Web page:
A glimpse into the future

You may not know it, but we are in the middle of a revolution of epic proportions on a minute scale. Nanotechnology is a long established, yet still rapidly growing area of chemistry that has the potential to revolutionise the way we live. Officially defined as any applied science that operates on a scale of less than 100 nanometres (a ten millionth of a metre), nanotechnology can be found in many every day household items: from titanium oxide in sunscreen to calcium peroxides in toothpastes. Although many of these products are new on the market, research into this area of science first began 150 years ago when Michael Faraday investigated colloidal gold solutions: suspending tiny particles of the precious metal in water to give a deep red liquid. Technology has naturally moved on and now the future is focused on tiny cylinders of carbon, the same atom that makes up diamond and coal. Today it is single walled carbon nanotubes that are at the forefront of nanotechnology and, if a few technological challenges can be overcome, we could soon be living in a very different world. The Boar investigated to see just how long we will have to wait.

#### Why are Carbon Nanotubes special?

A carbon nanotube is essentially a single layer of carbon atoms that has been rolled into a cylinder, which gives the molecule very interesting electrical, mechanical and thermal properties that vary according to how the sheet was folded. The sheets that are used for nanotubes are smooth, which means the nanotubes are all surface with no bulk material or scattering points for electrons. As such, carbon nanotubes are incredible electrical conductors and can handle the transference of high levels of charge over long distances with very little resistance.

Whilst the electrical and thermal characteristics are undoubtedly impressive, it is the tensile strength of carbon nanotubes that makes the material so extraordinary. Indeed with a breaking strength of 63 Giga-pascals, carbon nanotubes are amongst the strongest materials in the world. To put this in perspective, a one millimetre diameter carbon nanotube cable would be capable of suspending a large male elephant. Of course such a cable would require a significant number of nanotubes, which is where the first technical hitch becomes apparent.

#### Growing Carbon Nanotubes

To get a better understanding of how carbon nanotubes are produced, the Boar interviewed Professor Julie Macpherson at Warwick. One of Macpherson’s current investigations is focused on using nanostructures to study molecular interactions on an atomic scale

Naturally occurring carbon nanotubes are produced as a by-product of normal flames, however, for high purity and uniform length nanotubes a process called Chemical Vapour Disposition is used. This method involves scattering catalyst nanoparticles over a semiconductor substrate (usually silicon) and heating it to 900 Celsius with an atmosphere of carbon monoxide or methane. At this temperature the gas breaks down and the carbon atoms dissolve into the partially melted substrate until the substance is supersaturated. The material is allowed to cool, which reduces the carbon capacity of the silicon and causes the carbon, in cylindrical form, to crop out of the substrate. The carbon nanotubes are literally ‘grown’. By altering the size of the metal catalyst, which is usually iron, cobalt or nickel, the diameter of the nanotube can be altered.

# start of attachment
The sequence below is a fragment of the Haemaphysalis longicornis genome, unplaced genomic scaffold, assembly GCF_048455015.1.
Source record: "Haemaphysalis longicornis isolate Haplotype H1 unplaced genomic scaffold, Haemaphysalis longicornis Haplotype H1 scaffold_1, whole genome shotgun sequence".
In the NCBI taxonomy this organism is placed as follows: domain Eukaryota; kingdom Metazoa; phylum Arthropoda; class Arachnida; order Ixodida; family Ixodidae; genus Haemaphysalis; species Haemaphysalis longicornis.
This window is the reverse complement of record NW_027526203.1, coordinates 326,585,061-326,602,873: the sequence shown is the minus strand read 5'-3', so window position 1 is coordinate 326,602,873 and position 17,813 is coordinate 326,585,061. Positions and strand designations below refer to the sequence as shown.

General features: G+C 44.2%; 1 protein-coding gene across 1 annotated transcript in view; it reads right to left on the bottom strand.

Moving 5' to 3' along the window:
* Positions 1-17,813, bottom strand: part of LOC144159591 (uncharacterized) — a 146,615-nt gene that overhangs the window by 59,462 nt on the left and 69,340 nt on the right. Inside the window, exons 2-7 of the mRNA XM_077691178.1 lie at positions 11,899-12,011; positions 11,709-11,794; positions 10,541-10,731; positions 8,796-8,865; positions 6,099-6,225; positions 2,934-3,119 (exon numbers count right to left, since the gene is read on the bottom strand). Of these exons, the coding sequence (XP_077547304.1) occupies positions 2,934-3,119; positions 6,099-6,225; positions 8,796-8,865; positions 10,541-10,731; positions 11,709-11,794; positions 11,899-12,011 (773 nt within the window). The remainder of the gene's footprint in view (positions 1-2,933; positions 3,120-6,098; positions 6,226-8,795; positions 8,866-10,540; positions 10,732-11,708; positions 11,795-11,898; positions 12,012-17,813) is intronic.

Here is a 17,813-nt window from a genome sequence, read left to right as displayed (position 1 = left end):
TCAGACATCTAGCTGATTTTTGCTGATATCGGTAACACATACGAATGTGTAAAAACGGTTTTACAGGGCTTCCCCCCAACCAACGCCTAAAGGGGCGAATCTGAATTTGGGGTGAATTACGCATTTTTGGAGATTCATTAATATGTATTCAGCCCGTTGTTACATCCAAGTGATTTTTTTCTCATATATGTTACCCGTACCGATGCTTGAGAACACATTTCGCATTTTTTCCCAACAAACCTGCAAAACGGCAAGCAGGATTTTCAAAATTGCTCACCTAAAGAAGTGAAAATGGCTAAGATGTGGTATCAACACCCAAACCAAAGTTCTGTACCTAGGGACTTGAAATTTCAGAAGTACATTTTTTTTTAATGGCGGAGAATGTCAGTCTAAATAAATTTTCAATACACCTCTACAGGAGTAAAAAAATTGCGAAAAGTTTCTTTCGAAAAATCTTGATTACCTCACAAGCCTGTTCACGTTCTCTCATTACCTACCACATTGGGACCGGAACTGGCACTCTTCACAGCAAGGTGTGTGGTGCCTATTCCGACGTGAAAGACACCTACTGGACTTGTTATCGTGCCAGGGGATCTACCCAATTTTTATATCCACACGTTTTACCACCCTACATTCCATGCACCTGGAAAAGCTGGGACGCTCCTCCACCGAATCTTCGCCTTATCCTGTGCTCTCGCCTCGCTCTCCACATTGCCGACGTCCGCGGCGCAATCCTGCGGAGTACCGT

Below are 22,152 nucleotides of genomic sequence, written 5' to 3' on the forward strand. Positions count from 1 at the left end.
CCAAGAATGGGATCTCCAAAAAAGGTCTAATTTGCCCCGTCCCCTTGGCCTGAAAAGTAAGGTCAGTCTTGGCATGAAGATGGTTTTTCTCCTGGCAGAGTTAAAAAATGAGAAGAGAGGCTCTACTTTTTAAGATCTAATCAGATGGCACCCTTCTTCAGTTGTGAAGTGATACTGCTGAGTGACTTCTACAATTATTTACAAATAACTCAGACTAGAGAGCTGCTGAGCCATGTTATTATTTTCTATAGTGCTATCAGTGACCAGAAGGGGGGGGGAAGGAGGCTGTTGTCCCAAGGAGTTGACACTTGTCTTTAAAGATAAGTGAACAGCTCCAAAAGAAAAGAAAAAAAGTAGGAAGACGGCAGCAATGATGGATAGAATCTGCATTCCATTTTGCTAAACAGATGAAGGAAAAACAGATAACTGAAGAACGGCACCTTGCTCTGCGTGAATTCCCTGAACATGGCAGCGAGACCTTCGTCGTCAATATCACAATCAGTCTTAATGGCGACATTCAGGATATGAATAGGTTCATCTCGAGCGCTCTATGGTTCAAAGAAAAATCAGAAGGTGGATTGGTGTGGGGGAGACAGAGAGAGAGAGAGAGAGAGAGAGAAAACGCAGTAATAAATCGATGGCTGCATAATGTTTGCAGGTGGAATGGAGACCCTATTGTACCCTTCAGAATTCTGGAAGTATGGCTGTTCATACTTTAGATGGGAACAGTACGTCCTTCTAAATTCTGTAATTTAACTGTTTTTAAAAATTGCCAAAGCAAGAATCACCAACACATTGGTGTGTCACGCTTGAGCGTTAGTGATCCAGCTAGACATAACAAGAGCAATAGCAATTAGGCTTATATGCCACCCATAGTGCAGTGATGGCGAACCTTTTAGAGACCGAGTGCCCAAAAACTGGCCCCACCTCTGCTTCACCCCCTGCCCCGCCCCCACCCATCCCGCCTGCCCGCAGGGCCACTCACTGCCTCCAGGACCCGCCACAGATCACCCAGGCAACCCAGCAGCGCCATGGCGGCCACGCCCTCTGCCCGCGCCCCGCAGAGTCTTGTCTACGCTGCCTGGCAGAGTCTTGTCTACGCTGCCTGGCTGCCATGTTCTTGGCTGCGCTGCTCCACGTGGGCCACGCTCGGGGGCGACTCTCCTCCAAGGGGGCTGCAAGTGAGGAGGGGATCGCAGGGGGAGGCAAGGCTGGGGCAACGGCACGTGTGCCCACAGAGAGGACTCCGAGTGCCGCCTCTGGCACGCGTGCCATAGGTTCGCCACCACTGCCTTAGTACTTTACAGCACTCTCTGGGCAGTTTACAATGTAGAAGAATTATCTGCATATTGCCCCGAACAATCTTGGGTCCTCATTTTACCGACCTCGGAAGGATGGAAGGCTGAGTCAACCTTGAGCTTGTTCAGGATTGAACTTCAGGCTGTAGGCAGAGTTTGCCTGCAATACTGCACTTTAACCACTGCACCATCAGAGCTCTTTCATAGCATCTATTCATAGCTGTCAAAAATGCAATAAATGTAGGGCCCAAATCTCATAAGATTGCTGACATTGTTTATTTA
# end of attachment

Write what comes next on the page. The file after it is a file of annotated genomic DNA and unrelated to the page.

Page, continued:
#### Uses of Carbon Nanotubes

Given the strength, durability and lightness of carbon nanotubes it is perhaps inevitable that this material will find its way into the consumer market in the form of high performance goods. Already carbon nanotube composites have been suggested for ultramodern tennis rackets, bike frames, bullet proof jackets and even space elevators to name a few.

Equally exciting is the possibility of carbon nanotubes being used to store Hydrogen gas for use in fuel cells. Currently the gas needs to be stored at very high pressures, which is greatly hindering the progress of developing Hydrogen as an alternative fuel. However Dutch scientists are designing a material that may be able to contain the gas much more safely. Best described as a ‘Layer cake’, the substance consists of sheets of carbon (i.e. graphene) that are separated by balls of carbon atoms known as buckminsterfullerene. The scientists have predicted the material can hold 6 percent of its weight in hydrogen (current hydrogen stores can only hold 2 percent) and believe that, if carbon nanotubes replace the buckminsterfullerene, even more gas could be contained.

#### So what is stopping us?

The difficulty in turning carbon nanotubes into transistors, bikes and tennis rackets lies in the cost effective assembly of the molecules into useful fibres and films. For example to be used in sporting equipment a method of acquiring bulk quantities must be found before this potential is realised as the nanotubes would need to be mixed into a composite (with current technology a carbon nanotube tennis racquet would cost £1.3 million!).

In addition to this health and safety aspects are being called into question as carbon nanotubes are increasingly likened to the infamous asbestos due to their similar long and thin structures.

The cost of producing these carbon nanotubes is high – in 2003 a gram of carbon nanotubes cost around £1000. However, given the superb qualities and huge potential this material has, it is likely that carbon nanotubes will find their way into everyday life regardless of the cost.


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